Anastasia Vasilievska is expected to reach Poland. Alan Chin for Insider
Late at night, winding through the villages of central Ukraine – still not quite 24 hours into the offensive – the only visible military presence was the occasional trucks and equipment that apparently belonged to support, not combat, units. But near the small town of Skavira, a large group of men gathered at a gas station. Some were in military uniform, some were police, and some were civilians (or perhaps secret police). He declined to be photographed or to answer any questions.
As the air raid sirens sounded, a Vinnitsa resident called for the relative safety of an alleyway she was walking near the broad avenue. Alan Chin for Insider
Adding to the stress of the trip was the corrosive power of the rumours. In Vinnytsia, we heard that the Ukrainian government had shot down a Russian plane north of the city, although this could not be confirmed. Sirens continued to sound in the streets of the city. Each lament was followed by an ominous recording announcing that the threat of aerial bombardment was high, and that people should take cover. The police were on edge, with official Ukrainian media constantly warning of “saboteurs” and Russian spies. Along with another American journalist, the police interrogated us for over an hour and several times asked us to produce our documents.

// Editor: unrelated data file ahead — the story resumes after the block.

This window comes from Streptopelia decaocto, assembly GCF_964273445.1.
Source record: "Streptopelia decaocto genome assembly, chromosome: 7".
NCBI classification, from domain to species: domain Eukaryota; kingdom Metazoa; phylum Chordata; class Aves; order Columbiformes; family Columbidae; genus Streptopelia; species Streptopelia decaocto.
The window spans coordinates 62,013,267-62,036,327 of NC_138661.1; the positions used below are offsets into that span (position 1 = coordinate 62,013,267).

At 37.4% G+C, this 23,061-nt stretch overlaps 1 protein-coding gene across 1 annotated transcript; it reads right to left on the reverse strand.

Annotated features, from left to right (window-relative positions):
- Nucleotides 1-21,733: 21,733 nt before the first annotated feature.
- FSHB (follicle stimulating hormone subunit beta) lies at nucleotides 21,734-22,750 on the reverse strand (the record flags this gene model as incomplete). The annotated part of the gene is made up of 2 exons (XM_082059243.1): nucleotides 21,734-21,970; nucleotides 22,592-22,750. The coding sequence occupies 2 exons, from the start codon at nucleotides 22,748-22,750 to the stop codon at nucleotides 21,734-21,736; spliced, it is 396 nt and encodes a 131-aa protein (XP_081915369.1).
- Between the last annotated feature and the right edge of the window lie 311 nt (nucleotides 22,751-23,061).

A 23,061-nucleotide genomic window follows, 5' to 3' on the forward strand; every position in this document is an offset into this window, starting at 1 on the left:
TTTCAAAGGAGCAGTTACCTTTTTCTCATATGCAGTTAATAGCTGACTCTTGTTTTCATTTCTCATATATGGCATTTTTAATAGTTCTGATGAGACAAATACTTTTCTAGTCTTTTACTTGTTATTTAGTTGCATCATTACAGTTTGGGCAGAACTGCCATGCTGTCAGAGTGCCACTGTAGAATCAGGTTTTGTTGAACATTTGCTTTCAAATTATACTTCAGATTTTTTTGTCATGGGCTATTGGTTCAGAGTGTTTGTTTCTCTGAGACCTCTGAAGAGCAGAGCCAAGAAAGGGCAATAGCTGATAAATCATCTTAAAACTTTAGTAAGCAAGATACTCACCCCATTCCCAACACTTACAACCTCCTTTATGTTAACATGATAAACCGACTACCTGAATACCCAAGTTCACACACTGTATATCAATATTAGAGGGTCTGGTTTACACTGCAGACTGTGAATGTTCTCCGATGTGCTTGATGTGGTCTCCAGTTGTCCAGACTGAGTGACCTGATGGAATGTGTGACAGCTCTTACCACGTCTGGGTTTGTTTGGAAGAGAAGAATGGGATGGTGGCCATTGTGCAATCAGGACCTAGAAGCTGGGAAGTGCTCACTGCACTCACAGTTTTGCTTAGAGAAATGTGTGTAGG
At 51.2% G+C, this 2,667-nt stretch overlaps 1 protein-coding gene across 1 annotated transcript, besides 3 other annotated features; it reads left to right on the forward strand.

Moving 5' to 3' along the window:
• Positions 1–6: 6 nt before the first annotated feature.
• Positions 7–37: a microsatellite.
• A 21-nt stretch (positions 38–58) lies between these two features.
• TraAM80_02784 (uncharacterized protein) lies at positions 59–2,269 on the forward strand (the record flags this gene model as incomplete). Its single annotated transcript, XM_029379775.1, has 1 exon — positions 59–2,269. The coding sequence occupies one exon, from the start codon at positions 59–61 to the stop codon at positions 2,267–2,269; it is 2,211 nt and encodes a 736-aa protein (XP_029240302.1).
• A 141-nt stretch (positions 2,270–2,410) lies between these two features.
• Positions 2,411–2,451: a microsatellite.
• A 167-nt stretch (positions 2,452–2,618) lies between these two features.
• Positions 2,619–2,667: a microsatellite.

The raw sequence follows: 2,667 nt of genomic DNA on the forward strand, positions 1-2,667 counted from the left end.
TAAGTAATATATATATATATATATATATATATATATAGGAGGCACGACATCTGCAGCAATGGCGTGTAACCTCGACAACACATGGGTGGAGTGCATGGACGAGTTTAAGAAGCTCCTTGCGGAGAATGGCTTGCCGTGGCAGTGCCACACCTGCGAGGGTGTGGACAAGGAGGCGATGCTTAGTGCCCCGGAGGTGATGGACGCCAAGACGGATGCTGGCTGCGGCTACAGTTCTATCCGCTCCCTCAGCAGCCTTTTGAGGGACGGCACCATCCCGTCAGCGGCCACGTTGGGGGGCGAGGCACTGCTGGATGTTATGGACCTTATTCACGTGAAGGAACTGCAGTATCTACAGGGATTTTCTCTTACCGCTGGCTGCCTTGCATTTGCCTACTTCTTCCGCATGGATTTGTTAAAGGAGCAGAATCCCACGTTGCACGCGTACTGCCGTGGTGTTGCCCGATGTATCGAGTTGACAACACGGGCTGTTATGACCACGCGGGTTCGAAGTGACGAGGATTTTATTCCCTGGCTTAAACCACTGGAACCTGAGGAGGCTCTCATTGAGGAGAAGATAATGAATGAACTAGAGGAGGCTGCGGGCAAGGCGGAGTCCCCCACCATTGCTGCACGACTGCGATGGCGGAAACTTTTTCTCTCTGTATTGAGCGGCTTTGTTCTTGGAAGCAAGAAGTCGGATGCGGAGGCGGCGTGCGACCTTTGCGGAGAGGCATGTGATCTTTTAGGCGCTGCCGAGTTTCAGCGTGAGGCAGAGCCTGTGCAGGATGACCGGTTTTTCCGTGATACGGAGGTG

At one point in the heavily congested traffic west of Vinnytsia, several cars and trucks began to make a U-turn, telling oncoming motorists that a bridge ahead had been blown up. Doing some quick checking, I noticed that there were unconfirmed reports. To the north-west of Kiev, the Ukrainian army had actually destroyed [different] bridge to prevent the invading Russians from using it. But the small part of it across the Letichev and Vovk River is more than 200 miles away. In fact, the bridge was intact, and traffic jams were caused by police and military checkpoints.
Avtandil and Maluja Glonti and their three children eat at the roadside restaurant “Ne Puhu Ne Pera” (“Neither Feathers nor Fur”). Alan Chin for Insider
In Letichiv – about halfway between Kiev and Lviv – Ne Puhu ne Pera (“neither feathers nor fur”) street-side restaurant did brisk business. Many of its menu items were sold out but were a welcome hot meal for weary travellers.